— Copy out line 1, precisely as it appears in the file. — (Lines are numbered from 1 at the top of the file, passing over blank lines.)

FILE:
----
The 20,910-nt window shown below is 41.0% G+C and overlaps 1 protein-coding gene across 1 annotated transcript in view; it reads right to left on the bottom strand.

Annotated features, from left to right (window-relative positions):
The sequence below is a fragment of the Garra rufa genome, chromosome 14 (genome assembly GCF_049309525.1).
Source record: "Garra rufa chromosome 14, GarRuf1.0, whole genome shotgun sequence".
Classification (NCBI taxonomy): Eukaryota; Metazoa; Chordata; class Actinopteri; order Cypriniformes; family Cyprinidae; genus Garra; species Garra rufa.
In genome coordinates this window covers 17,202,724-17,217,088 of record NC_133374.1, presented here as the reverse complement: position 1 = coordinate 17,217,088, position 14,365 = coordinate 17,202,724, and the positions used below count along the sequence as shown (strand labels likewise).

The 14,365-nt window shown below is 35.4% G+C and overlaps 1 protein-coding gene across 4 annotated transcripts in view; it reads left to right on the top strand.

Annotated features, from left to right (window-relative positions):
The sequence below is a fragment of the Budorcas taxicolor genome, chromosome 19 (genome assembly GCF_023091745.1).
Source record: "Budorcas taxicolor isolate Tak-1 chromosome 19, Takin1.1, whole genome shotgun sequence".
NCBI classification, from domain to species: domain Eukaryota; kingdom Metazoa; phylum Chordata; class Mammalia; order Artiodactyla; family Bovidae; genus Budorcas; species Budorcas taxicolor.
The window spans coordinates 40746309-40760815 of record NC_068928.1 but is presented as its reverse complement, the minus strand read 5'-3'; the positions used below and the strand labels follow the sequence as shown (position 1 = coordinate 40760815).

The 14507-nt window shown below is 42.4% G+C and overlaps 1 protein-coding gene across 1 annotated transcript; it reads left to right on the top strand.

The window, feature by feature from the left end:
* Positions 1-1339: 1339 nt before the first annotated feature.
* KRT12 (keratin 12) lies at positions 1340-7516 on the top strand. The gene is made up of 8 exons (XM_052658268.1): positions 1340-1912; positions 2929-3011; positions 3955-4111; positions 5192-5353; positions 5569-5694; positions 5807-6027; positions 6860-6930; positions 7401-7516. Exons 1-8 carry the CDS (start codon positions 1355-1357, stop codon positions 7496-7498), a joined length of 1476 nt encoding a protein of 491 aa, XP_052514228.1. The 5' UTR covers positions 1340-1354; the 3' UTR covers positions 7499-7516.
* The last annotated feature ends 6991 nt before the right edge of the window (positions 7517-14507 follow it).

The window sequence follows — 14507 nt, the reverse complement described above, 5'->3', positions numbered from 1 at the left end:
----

The 20,910-nt window shown below is 41.0% G+C and overlaps 1 protein-coding gene across 1 annotated transcript in view; it reads right to left on the bottom strand.